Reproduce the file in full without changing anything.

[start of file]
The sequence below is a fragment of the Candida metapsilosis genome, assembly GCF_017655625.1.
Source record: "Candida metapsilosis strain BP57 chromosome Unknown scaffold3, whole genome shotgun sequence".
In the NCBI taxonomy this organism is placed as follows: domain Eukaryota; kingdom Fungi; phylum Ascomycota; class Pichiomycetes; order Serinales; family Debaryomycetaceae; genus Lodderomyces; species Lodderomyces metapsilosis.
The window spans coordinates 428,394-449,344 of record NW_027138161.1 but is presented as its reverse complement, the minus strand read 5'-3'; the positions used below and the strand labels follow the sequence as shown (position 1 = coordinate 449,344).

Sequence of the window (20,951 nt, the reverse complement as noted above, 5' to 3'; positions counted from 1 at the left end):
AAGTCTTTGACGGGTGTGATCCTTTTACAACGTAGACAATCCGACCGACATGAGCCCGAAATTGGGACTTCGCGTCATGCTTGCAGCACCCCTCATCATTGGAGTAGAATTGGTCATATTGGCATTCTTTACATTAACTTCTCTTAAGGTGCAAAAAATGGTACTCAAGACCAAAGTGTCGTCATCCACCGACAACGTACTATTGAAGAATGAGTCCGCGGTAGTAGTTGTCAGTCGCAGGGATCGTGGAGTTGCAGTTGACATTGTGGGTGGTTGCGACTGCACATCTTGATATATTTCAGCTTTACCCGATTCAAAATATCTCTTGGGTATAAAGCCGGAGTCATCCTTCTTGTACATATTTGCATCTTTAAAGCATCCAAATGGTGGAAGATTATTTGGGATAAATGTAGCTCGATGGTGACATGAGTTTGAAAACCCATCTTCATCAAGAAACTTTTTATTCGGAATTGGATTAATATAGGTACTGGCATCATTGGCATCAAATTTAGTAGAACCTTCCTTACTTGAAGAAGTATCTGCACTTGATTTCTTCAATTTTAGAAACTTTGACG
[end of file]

The sequence below is a fragment of the Candida metapsilosis genome, assembly GCF_017655625.1.
Source record: "Candida metapsilosis strain BP57 chromosome Unknown scaffold3, whole genome shotgun sequence".
In the NCBI taxonomy this organism is placed as follows: domain Eukaryota; kingdom Fungi; phylum Ascomycota; class Pichiomycetes; order Serinales; family Debaryomycetaceae; genus Lodderomyces; species Lodderomyces metapsilosis.
The window spans coordinates 428,394-449,344 of record NW_027138161.1 but is presented as its reverse complement, the minus strand read 5'-3'; the positions used below and the strand labels follow the sequence as shown (position 1 = coordinate 449,344).

Sequence of the window (20,951 nt, the reverse complement as noted above, 5' to 3'; positions counted from 1 at the left end):
AAGTCTTTGACGGGTGTGATCCTTTTACAACGTAGACAATCCGACCGACATGAGCCCGAAATTGGGACTTCGCGTCATGCTTGCAGCACCCCTCATCATTGGAGTAGAATTGGTCATATTGGCATTCTTTACATTAACTTCTCTTAAGGTGCAAAAAATGGTACTCAAGACCAAAGTGTCGTCATCCACCGACAACGTACTATTGAAGAATGAGTCCGCGGTAGTAGTTGTCAGTCGCAGGGATCGTGGAGTTGCAGTTGACATTGTGGGTGGTTGCGACTGCACATCTTGATATATTTCAGCTTTACCCGATTCAAAATATCTCTTGGGTATAAAGCCGGAGTCATCCTTCTTGTACATATTTGCATCTTTAAAGCATCCAAATGGTGGAAGATTATTTGGGATAAATGTAGCTCGATGGTGACATGAGTTTGAAAACCCATCTTCATCAAGAAACTTTTTATTCGGAATTGGATTAATATAGGTACTGGCATCATTGGCATCAAATTTAGTAGAACCTTCCTTACTTGAAGAAGTATCTGCACTTGATTTCTTCAATTTTAGAAACTTTGACG